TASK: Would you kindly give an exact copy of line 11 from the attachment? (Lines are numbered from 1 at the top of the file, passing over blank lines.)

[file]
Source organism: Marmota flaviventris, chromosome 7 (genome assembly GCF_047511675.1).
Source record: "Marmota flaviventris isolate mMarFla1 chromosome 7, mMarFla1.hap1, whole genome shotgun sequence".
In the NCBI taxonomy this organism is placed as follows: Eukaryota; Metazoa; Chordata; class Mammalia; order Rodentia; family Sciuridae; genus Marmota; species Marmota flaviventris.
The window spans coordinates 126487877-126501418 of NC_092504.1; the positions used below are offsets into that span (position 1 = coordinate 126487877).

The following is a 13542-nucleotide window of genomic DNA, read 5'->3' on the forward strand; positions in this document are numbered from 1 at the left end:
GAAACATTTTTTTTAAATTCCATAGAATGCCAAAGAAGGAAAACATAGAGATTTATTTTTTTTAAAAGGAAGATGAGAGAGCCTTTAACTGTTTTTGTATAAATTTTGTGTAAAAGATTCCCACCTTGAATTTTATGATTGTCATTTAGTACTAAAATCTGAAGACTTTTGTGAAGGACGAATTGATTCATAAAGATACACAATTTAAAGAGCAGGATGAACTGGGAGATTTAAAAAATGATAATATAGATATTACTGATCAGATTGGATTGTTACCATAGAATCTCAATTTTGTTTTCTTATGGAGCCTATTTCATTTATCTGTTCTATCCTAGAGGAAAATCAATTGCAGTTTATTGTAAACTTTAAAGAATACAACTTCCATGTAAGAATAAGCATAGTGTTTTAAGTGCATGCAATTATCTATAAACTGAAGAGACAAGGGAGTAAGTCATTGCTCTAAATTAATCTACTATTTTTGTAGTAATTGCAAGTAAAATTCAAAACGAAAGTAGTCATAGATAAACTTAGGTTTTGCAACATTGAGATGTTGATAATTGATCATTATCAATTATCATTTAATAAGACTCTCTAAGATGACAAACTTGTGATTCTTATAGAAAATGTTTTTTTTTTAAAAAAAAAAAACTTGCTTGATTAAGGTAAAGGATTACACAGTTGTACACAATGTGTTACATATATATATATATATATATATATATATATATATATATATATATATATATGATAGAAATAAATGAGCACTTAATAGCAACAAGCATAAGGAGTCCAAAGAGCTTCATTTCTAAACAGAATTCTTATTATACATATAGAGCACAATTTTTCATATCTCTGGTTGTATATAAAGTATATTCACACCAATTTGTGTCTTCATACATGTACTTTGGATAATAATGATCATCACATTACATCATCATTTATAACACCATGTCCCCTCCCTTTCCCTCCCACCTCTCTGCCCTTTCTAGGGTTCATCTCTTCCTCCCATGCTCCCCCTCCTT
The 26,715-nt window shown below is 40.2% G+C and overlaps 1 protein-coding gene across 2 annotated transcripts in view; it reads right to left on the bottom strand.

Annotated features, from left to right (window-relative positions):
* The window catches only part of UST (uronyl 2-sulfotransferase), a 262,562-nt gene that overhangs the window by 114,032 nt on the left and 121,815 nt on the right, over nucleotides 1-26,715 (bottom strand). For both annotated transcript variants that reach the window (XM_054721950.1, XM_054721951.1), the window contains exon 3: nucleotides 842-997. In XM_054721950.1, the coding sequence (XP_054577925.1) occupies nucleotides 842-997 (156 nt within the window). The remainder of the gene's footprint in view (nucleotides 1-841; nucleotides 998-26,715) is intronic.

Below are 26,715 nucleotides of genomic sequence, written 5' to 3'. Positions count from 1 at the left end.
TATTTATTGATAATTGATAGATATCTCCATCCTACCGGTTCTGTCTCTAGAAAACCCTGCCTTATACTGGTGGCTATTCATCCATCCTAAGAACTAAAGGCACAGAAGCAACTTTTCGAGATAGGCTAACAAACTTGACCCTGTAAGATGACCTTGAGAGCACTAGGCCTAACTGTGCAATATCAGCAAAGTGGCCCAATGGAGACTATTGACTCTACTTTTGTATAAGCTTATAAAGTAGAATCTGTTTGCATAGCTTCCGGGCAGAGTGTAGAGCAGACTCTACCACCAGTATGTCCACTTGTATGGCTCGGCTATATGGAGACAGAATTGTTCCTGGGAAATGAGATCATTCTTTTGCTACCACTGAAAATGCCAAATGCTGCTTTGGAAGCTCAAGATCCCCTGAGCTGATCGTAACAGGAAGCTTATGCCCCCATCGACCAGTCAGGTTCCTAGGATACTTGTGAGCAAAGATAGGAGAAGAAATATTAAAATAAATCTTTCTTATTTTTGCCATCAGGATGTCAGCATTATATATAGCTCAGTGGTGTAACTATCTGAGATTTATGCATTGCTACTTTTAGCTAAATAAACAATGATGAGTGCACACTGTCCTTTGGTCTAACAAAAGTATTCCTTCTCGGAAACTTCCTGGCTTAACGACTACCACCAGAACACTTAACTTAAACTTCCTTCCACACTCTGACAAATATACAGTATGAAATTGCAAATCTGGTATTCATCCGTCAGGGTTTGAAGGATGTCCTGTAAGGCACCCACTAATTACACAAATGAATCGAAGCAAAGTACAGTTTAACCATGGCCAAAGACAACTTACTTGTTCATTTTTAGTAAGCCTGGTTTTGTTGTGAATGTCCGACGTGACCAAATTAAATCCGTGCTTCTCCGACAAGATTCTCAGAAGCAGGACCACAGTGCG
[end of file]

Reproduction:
TATTTATTGATAATTGATAGATATCTCCATCCTACCGGTTCTGTCTCTAGAAAACCCTGCCTTATACTGGTGGCTATTCATCCATCCTAAGAACTAAAGGCACAGAAGCAACTTTTCGAGATAGGCTAACAAACTTGACCCTGTAAGATGACCTTGAGAGCACTAGGCCTAACTGTGCAATATCAGCAAAGTGGCCCAATGGAGACTATTGACTCTACTTTTGTATAAGCTTATAAAGTAGAATCTGTTTGCATAGCTTCCGGGCAGAGTGTAGAGCAGACTCTACCACCAGTATGTCCACTTGTATGGCTCGGCTATATGGAGACAGAATTGTTCCTGGGAAATGAGATCATTCTTTTGCTACCACTGAAAATGCCAAATGCTGCTTTGGAAGCTCAAGATCCCCTGAGCTGATCGTAACAGGAAGCTTATGCCCCCATCGACCAGTCAGGTTCCTAGGATACTTGTGAGCAAAGATAGGAGAAGAAATATTAAAATAAATCTTTCTTATTTTTGCCATCAGGATGTCAGCATTATATATAGCTCAGTGGTGTAACTATCTGAGATTTATGCATTGCTACTTTTAGCTAAATAAACAATGATGAGTGCACACTGTCCTTTGGTCTAACAAAAGTATTCCTTCTCGGAAACTTCCTGGCTTAACGACTACCACCAGAACACTTAACTTAAACTTCCTTCCACACTCTGACAAATATACAGTATGAAATTGCAAATCTGGTATTCATCCGTCAGGGTTTGAAGGATGTCCTGTAAGGCACCCACTAATTACACAAATGAATCGAAGCAAAGTACAGTTTAACCATGGCCAAAGACAACTTACTTGTTCATTTTTAGTAAGCCTGGTTTTGTTGTGAATGTCCGACGTGACCAAATTAAATCCGTGCTTCTCCGACAAGATTCTCAGAAGCAGGACCACAGTGCG